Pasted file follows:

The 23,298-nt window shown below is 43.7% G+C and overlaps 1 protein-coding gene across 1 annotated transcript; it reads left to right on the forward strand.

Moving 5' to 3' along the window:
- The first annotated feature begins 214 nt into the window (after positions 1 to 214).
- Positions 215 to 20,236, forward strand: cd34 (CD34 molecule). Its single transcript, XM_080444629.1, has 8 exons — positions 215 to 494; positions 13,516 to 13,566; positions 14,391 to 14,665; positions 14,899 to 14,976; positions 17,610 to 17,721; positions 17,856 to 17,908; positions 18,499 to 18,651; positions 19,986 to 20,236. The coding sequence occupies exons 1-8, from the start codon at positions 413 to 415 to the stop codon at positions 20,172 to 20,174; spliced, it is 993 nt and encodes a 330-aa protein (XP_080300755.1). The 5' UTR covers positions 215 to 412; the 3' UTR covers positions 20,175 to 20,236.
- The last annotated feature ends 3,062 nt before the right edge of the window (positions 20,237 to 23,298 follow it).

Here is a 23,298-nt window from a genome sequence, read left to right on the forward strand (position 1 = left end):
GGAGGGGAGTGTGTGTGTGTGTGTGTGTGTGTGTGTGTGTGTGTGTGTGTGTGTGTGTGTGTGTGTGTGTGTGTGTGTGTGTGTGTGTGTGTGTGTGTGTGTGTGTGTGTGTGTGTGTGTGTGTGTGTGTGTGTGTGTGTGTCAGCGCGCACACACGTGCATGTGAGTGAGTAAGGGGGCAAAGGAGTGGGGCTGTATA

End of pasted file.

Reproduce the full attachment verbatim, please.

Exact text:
The 23,298-nt window shown below is 43.7% G+C and overlaps 1 protein-coding gene across 1 annotated transcript; it reads left to right on the forward strand.

Moving 5' to 3' along the window:
- The first annotated feature begins 214 nt into the window (after positions 1 to 214).
- Positions 215 to 20,236, forward strand: cd34 (CD34 molecule). Its single transcript, XM_080444629.1, has 8 exons — positions 215 to 494; positions 13,516 to 13,566; positions 14,391 to 14,665; positions 14,899 to 14,976; positions 17,610 to 17,721; positions 17,856 to 17,908; positions 18,499 to 18,651; positions 19,986 to 20,236. The coding sequence occupies exons 1-8, from the start codon at positions 413 to 415 to the stop codon at positions 20,172 to 20,174; spliced, it is 993 nt and encodes a 330-aa protein (XP_080300755.1). The 5' UTR covers positions 215 to 412; the 3' UTR covers positions 20,175 to 20,236.
- The last annotated feature ends 3,062 nt before the right edge of the window (positions 20,237 to 23,298 follow it).

Here is a 23,298-nt window from a genome sequence, read left to right on the forward strand (position 1 = left end):
GGAGGGGAGTGTGTGTGTGTGTGTGTGTGTGTGTGTGTGTGTGTGTGTGTGTGTGTGTGTGTGTGTGTGTGTGTGTGTGTGTGTGTGTGTGTGTGTGTGTGTGTGTGTGTGTGTGTGTGTGTGTGTGTGTGTGTGTGTGTGTCAGCGCGCACACACGTGCATGTGAGTGAGTAAGGGGGCAAAGGAGTGGGGCTGTATA